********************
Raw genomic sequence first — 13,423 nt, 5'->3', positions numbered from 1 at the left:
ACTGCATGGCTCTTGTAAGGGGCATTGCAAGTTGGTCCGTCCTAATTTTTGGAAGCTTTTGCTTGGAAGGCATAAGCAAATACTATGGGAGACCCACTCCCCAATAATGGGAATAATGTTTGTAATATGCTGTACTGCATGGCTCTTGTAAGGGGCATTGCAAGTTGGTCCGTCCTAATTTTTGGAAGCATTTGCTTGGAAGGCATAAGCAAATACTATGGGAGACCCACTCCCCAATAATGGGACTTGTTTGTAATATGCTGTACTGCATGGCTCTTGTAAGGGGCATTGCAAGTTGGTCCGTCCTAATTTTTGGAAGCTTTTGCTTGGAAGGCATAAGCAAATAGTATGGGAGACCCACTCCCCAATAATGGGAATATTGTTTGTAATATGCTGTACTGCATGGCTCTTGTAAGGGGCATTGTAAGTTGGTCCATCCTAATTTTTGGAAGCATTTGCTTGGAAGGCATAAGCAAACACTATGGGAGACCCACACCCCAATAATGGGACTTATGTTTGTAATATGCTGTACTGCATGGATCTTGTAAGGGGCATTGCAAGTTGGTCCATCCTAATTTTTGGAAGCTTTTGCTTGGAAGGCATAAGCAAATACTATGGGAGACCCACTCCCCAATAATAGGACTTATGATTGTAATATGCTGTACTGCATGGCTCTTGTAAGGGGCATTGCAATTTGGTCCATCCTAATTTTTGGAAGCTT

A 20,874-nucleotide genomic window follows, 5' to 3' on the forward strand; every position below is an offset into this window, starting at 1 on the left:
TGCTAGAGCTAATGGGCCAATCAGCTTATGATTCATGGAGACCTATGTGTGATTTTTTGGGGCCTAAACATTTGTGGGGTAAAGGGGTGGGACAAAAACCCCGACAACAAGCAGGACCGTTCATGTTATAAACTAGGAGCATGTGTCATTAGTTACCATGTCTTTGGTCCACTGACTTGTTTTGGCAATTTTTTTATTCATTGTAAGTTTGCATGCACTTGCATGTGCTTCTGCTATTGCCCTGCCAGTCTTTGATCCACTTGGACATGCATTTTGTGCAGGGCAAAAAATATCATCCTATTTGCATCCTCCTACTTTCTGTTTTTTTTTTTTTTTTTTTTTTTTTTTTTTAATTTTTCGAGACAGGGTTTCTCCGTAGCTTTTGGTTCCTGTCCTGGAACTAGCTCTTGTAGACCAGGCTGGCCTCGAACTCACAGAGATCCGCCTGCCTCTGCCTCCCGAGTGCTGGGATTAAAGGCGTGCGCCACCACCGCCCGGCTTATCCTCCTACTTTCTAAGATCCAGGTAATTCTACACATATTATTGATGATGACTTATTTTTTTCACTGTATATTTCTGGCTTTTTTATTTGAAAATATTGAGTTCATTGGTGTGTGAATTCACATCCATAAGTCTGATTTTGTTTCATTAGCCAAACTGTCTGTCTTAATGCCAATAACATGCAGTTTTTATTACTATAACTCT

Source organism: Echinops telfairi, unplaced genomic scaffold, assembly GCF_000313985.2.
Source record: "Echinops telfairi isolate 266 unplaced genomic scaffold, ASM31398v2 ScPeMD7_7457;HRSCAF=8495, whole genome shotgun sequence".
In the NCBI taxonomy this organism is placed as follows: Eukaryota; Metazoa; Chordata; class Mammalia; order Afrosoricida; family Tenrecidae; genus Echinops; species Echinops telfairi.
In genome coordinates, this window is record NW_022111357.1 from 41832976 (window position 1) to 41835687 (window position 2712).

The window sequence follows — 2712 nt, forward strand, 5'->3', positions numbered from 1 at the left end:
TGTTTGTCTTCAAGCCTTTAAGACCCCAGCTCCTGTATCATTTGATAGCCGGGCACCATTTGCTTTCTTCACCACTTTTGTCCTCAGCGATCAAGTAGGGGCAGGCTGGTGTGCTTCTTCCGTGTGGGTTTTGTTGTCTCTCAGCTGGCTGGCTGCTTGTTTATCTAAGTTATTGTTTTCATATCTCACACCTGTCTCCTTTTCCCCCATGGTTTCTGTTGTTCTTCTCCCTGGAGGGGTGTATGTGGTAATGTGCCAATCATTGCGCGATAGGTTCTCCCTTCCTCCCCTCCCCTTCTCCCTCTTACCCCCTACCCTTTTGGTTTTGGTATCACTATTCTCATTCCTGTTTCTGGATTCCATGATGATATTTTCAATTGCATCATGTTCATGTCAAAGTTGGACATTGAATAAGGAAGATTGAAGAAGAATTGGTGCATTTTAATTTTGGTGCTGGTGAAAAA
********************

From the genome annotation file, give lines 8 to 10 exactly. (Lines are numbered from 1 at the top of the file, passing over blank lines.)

In genome coordinates, this window is record NW_022111357.1 from 41832976 (window position 1) to 41835687 (window position 2712).

The window sequence follows — 2712 nt, forward strand, 5'->3', positions numbered from 1 at the left end:
TGTTTGTCTTCAAGCCTTTAAGACCCCAGCTCCTGTATCATTTGATAGCCGGGCACCATTTGCTTTCTTCACCACTTTTGTCCTCAGCGATCAAGTAGGGGCAGGCTGGTGTGCTTCTTCCGTGTGGGTTTTGTTGTCTCTCAGCTGGCTGGCTGCTTGTTTATCTAAGTTATTGTTTTCATATCTCACACCTGTCTCCTTTTCCCCCATGGTTTCTGTTGTTCTTCTCCCTGGAGGGGTGTATGTGGTAATGTGCCAATCATTGCGCGATAGGTTCTCCCTTCCTCCCCTCCCCTTCTCCCTCTTACCCCCTACCCTTTTGGTTTTGGTATCACTATTCTCATTCCTGTTTCTGGATTCCATGATGATATTTTCAATTGCATCATGTTCATGTCAAAGTTGGACATTGAATAAGGAAGATTGAAGAAGAATTGGTGCATTTTAATTTTGGTGCTGGTGAAAAA